• Sometimes I’m Bombaloo by Rachel Vail is from the point of view of a child that sometimes gets so irrationally angry that she gives her angry personality a name.  It’s good for talking through the feeling and how to handle it. I prefer this to Molly Bang’s award winning When Sophie Gets Angry–Really, Really Angry.  Whereas Sophie runs into the woods to calm down, “Bombaloo” goes to her room (in my mind a much safer sanctuary).  I appreciate what Bang was aiming for, but I don’t want to encourage my children to run outside in blind anger when feeling provoked.
  • When I feel Angry by Cornelia Maude Spelman is a nice little book on the subject.  It talks through the way being angry feels and how to handle it.
  • If You’re Angry and You Know It by Cecily Kaiser twists the popular children’s tune.  It gives simple examples of children being angry and venting their anger in suitable ways.

Lying – That’s Mine, Horace by Holly Keller is a good starting point for talking about honesty.  Horace takes a toy car abandoned on the playground.  When he learns it belongs to his friend, he lies and keeps it.  Horace feels terrible to the point of being sick (though it’s not clear how much is fear versus guilt).  It is only once he realizes that his friend will forgive him if he returns the car that he feels better.  I don’t like that he never acknowledges his guilt.  But I do like that even though he wasn’t caught by an adult for lying he felt consequences.

Tattling – Don’t Squeal Unless It’s A Big Deal by Jeannie Franz Ransom and aBad Case of Tattle Tongue by Julia Cook are good ones.  It can be hard to teach this to kids.  We want them to report bullying or dangerous behavior.  We tell them to tell us when there is a problem instead of hitting their siblings.  We tell them to explain their feelings.  Then when they whine to us about every way they feel wronged, we tell them to stop tattling.  These books help explain the difference between when to tell and when it’s tattling.  Both give examples and outline some rules to follow.  (OK, I confess that mine still can’t grasp it.  But it’s a starting point.)

Carelessly Hurting People –

  • For young toddlers that are inappropriately physical, I like No Biting! by Karen Katz and Hands are Not for Hitting by Martine Agassi.
  • For preschoolers and kindergartners who play too rough, I like Hands Off, Harry! by Rosemary Well, the Pooh book Just Be Nice–and Not Too Rough! by Eleanor Freemont, and Lively Elizabeth! by Mara Bergman.  Each book focuses on a central character that is likeable but plays too roughly.  Children will identify with these characters who are trying to play, not trying to make their friends angry.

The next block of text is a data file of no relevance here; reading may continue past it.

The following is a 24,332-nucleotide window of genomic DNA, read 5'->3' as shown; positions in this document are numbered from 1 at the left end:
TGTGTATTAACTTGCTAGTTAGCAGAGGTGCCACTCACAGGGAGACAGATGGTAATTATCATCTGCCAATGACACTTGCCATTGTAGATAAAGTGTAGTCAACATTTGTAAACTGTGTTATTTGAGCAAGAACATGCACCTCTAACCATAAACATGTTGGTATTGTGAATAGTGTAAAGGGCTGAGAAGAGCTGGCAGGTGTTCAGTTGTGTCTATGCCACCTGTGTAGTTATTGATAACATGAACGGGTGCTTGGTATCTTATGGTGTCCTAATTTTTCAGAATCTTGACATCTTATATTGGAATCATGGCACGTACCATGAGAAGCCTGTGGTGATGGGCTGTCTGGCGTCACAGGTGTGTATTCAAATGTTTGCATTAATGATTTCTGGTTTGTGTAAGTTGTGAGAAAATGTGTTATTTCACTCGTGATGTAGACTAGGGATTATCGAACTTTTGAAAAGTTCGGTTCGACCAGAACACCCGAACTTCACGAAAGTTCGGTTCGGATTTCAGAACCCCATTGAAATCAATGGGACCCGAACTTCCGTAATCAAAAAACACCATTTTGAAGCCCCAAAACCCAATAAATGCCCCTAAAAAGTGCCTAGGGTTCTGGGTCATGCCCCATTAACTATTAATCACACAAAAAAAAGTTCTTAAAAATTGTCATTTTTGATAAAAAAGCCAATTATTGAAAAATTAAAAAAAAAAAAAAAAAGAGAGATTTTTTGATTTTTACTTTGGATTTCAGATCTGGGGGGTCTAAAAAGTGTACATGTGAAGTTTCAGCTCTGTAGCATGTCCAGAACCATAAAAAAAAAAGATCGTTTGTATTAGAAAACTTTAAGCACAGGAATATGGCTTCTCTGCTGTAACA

Manners/Good Conduct:

  • Please, Say Please! A Penguin’s Guide to Mannersoffers up preposterously rude behavior.  My kids love to yell no at the book and instruct the animals on how they should behave.
  • Someday We’ll Have Very Good Manners by Harriet Ziefert wittily juxtaposes the manners the kids know they should have with illustrations of the opposite way they currently behave.
  • Suppose You Meet a Dinosaur by Judy Sierra offers a simple manners lesson using a figure that captures children’s attention.
  • My Mouth is a Volcano by Julia Cook teaches how to curtail the bad manners of interrupting people.
  • Do Unto Otters by Laurie Keller is a comical take on the do unto others rule.  In thinking about the behavior he hopes for and fears from his new otter neighbors, a rabbit realizes what his own conduct should be.  The rabbit’s imagined scenarios are silly enough to keep the manners lessons fun.
  • Jane Yolen’s popular How Do Dinosaurs series mostly covers manners and good conduct with titles including:  Say Goodnight?Eat Their Food?, and Play with Their Friends?.

Friendship/Fair Play:

  • Russel Hoban’s Best Friends for Frances offers a good lesson about friendship and inclusion, especially for siblings.  Frances learns that she doesn’t like the way it feels when her friend starts treating her the way she has been treating her sister.
  • In You’re Mean, Lily Jean by Frieda Wishinsky, the title character bosses around the sisters next door.  When the sisters stand up to her, she is forced to play nice.

I hope some of these books help you survive special time with your family this summer.  If not, there’s always camp!

As always, if you have any questions for me, feel free to e-mail becmelo@yahoo.com.  If you have any additional suggestions for other parents, you can post a comment below.